codex

(redirected from codices)
Also found in: Dictionary, Thesaurus, Legal, Wikipedia.

codex

Obsolete a legal code

Codex

 

a form of the book, consisting originally of sheets of parchment or papyrus, and since the late Middle Ages of paper, folded in half and sewn along the fold; groups of sheets were then fastened together on one side. The codex was first widely used in the eastern Roman provinces in the first centuries A.D., replacing tablets and scrolls, and about the sixth century A.D. it became the basic type of book. The adoption of the codex led to the development of binding and of the page and its decoration (page miniature, headpiece). Modern books retain the form of the codex.

References in periodicals archive ?
These codices are painted pictorial manuscripts that survived the Spanish conquest of Mexico.
11 and the Trent Codices, a group of seven sources dating c.
The four codices published here represent a small portion of the volumes of drawings by Alberto and his sons listed in the diaries.
Almost half of the manuscripts (280 codices representing 275 individual compositions which correspond to 265 entries) are Arabic manuscripts covering the whole spectrum of Islamic disciplines.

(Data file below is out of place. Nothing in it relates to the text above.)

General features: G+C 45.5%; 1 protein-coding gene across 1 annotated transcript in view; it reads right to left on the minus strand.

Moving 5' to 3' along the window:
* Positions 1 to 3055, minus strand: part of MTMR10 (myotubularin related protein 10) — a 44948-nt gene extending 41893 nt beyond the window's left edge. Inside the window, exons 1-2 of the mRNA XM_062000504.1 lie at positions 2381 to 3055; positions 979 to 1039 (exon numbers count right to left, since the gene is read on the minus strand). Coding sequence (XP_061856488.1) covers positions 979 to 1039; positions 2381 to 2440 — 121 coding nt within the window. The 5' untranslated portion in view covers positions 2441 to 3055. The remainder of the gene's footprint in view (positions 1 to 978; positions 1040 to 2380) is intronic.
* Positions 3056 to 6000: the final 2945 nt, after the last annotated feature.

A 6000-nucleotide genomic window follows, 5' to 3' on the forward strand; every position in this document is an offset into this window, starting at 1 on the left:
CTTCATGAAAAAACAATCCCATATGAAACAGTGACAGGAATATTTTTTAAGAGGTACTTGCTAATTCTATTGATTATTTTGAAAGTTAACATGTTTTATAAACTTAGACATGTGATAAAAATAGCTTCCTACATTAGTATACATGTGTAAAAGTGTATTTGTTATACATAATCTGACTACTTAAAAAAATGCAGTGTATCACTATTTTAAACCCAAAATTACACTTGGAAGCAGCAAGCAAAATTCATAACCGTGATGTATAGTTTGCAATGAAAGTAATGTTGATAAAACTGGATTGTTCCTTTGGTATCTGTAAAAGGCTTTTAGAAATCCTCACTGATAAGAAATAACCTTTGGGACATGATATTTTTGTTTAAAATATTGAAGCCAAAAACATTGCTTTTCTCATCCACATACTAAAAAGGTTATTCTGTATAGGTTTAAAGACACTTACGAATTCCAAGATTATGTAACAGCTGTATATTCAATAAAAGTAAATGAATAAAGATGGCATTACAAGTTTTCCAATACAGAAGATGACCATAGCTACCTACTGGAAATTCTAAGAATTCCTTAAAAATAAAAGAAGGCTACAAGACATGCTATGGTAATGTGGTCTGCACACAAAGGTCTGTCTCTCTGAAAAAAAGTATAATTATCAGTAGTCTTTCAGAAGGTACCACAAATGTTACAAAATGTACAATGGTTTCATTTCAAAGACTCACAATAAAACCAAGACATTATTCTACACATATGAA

Through a study of the controversy, we can see how Erasmus's rereading of the Greek codices and philological critique of the Vulgate had implications that were "the seeds of a religious revolution" (10).
The core of his evidence comprises 71 school-books in 49 modern codices, which Gehl carefully describes in the book's appendix.
Hurtado examines manuscripts used by early Christians as artifacts that reveal aspects of early Christianity: the earliest texts of Old and New Testament; the preference for the codex over the scroll; the use of nomina sacra (abbreviations for sacred names); the staurogram (the chi-rho as the earliest symbol of the cross), and the size of codices.
They have spent several decades studying the Maya codices and here provide an authoritative reference (it's hefty--measuring 19.
They slaughtered the Jews but carefully preserved the two codices because they knew that the Karaite community in Cairo would ransom them.
However, for some hymn codices one finds the beginning lines for all the texts but ending lines only for selected texts (with no discernible indication of why texts would include or omit the final lines).